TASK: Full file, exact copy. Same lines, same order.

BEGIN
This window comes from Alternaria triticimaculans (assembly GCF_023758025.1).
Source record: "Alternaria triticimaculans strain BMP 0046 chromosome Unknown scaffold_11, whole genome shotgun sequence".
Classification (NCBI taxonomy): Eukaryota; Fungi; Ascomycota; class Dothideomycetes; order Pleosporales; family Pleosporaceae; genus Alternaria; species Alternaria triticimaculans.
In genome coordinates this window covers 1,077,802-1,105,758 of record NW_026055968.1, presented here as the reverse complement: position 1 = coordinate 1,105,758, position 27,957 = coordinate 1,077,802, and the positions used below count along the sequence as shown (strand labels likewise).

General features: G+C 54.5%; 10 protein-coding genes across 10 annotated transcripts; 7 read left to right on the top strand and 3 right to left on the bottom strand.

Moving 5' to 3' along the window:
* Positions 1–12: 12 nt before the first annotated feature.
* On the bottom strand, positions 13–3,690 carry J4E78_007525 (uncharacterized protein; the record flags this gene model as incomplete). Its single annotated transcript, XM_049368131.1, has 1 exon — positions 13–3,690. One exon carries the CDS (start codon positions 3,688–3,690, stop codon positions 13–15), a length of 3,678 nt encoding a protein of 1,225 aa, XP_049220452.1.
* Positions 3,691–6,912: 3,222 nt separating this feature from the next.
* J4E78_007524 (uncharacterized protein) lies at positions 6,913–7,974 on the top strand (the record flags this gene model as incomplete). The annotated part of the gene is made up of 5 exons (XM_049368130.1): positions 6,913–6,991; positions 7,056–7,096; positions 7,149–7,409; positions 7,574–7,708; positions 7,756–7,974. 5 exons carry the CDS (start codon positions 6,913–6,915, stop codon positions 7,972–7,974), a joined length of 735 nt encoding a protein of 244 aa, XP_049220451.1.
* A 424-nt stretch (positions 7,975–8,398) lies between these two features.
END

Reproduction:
This window comes from Alternaria triticimaculans (assembly GCF_023758025.1).
Source record: "Alternaria triticimaculans strain BMP 0046 chromosome Unknown scaffold_11, whole genome shotgun sequence".
Classification (NCBI taxonomy): Eukaryota; Fungi; Ascomycota; class Dothideomycetes; order Pleosporales; family Pleosporaceae; genus Alternaria; species Alternaria triticimaculans.
In genome coordinates this window covers 1,077,802-1,105,758 of record NW_026055968.1, presented here as the reverse complement: position 1 = coordinate 1,105,758, position 27,957 = coordinate 1,077,802, and the positions used below count along the sequence as shown (strand labels likewise).

General features: G+C 54.5%; 10 protein-coding genes across 10 annotated transcripts; 7 read left to right on the top strand and 3 right to left on the bottom strand.

Moving 5' to 3' along the window:
* Positions 1–12: 12 nt before the first annotated feature.
* On the bottom strand, positions 13–3,690 carry J4E78_007525 (uncharacterized protein; the record flags this gene model as incomplete). Its single annotated transcript, XM_049368131.1, has 1 exon — positions 13–3,690. One exon carries the CDS (start codon positions 3,688–3,690, stop codon positions 13–15), a length of 3,678 nt encoding a protein of 1,225 aa, XP_049220452.1.
* Positions 3,691–6,912: 3,222 nt separating this feature from the next.
* J4E78_007524 (uncharacterized protein) lies at positions 6,913–7,974 on the top strand (the record flags this gene model as incomplete). The annotated part of the gene is made up of 5 exons (XM_049368130.1): positions 6,913–6,991; positions 7,056–7,096; positions 7,149–7,409; positions 7,574–7,708; positions 7,756–7,974. 5 exons carry the CDS (start codon positions 6,913–6,915, stop codon positions 7,972–7,974), a joined length of 735 nt encoding a protein of 244 aa, XP_049220451.1.
* A 424-nt stretch (positions 7,975–8,398) lies between these two features.